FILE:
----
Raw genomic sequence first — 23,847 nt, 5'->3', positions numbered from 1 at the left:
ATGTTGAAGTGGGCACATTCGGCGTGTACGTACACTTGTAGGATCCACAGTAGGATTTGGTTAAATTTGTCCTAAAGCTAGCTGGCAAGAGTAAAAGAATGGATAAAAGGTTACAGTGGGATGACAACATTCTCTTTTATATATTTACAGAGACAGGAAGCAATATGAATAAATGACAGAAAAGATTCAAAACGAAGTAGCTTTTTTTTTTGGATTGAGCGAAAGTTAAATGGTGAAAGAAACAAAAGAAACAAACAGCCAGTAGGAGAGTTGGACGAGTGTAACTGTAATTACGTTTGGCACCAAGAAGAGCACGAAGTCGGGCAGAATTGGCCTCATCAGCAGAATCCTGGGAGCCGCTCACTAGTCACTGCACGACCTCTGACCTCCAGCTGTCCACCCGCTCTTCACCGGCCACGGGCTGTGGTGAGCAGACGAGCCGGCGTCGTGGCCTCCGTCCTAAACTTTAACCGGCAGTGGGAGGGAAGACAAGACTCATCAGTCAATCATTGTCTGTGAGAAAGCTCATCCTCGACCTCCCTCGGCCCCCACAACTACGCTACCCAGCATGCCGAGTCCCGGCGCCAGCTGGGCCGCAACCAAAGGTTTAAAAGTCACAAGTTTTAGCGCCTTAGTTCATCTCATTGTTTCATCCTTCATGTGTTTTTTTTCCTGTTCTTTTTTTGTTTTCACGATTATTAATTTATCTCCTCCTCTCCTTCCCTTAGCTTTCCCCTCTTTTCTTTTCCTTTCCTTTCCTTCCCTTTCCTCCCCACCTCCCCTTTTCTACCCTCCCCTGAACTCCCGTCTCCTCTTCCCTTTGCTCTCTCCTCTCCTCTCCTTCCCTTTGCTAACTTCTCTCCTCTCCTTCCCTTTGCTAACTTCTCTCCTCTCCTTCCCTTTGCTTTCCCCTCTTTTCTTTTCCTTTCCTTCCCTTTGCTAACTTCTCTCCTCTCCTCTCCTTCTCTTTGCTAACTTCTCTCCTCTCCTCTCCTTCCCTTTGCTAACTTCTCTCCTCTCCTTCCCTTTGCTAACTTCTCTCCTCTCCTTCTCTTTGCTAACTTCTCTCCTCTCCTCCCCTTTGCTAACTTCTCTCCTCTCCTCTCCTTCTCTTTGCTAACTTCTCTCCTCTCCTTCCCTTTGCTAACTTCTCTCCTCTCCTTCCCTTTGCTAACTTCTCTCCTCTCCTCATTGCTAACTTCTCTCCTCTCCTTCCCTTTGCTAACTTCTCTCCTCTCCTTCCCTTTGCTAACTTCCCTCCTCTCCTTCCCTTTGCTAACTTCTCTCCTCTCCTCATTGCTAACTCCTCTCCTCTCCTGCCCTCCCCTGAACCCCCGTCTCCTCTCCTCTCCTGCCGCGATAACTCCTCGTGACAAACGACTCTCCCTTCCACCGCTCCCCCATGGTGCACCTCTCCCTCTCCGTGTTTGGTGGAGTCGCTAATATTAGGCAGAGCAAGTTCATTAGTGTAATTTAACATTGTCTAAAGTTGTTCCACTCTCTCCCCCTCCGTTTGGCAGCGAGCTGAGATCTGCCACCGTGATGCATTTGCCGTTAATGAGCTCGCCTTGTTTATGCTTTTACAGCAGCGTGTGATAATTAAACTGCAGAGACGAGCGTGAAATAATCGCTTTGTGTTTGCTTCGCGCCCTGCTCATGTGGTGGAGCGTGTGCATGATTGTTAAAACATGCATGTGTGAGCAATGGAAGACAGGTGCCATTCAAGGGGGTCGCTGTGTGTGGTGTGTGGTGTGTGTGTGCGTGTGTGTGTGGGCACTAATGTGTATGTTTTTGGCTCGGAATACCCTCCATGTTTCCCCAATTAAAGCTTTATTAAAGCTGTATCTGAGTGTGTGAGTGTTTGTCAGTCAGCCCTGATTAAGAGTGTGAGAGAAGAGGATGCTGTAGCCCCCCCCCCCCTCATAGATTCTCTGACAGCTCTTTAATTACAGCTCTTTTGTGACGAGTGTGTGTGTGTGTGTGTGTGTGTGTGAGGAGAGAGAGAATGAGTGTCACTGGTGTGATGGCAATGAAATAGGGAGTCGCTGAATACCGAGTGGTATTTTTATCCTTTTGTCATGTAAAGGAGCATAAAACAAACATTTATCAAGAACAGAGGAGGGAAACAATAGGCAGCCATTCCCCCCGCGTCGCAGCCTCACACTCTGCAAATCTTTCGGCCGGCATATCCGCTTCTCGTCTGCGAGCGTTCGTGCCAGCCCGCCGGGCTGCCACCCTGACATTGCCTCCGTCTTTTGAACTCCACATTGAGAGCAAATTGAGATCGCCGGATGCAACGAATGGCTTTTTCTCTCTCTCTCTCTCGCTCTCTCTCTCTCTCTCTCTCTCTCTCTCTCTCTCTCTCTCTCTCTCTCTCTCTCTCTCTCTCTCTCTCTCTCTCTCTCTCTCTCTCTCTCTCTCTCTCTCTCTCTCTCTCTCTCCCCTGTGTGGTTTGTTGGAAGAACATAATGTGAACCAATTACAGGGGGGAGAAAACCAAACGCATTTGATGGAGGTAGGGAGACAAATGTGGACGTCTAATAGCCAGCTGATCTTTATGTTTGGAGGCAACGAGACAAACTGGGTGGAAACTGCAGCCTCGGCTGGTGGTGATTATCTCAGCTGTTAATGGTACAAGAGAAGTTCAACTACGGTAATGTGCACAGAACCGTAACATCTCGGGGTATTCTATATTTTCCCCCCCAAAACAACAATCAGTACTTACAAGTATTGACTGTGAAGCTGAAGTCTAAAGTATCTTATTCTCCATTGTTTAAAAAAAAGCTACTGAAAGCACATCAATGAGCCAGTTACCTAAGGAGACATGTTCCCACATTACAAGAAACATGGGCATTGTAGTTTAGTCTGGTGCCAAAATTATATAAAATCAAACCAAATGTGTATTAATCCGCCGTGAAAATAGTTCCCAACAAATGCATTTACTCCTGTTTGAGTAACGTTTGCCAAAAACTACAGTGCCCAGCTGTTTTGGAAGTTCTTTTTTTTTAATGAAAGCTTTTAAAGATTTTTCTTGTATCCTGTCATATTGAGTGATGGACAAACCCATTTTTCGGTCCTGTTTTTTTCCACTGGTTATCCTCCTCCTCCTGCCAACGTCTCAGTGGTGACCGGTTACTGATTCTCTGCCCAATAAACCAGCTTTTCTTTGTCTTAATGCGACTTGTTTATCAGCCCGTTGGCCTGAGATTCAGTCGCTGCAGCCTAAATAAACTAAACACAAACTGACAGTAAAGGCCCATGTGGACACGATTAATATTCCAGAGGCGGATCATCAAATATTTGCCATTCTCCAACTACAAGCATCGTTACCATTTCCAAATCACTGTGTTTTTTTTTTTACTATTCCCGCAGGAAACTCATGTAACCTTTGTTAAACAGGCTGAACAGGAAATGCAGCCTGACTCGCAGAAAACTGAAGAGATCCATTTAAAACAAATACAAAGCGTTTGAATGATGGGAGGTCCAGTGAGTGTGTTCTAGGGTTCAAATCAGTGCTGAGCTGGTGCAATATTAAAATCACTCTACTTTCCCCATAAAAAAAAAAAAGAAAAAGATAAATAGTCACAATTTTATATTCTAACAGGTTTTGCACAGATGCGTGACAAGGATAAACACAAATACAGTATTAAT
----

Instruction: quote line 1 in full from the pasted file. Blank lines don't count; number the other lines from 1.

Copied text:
Raw genomic sequence first — 23,847 nt, 5'->3', positions numbered from 1 at the left: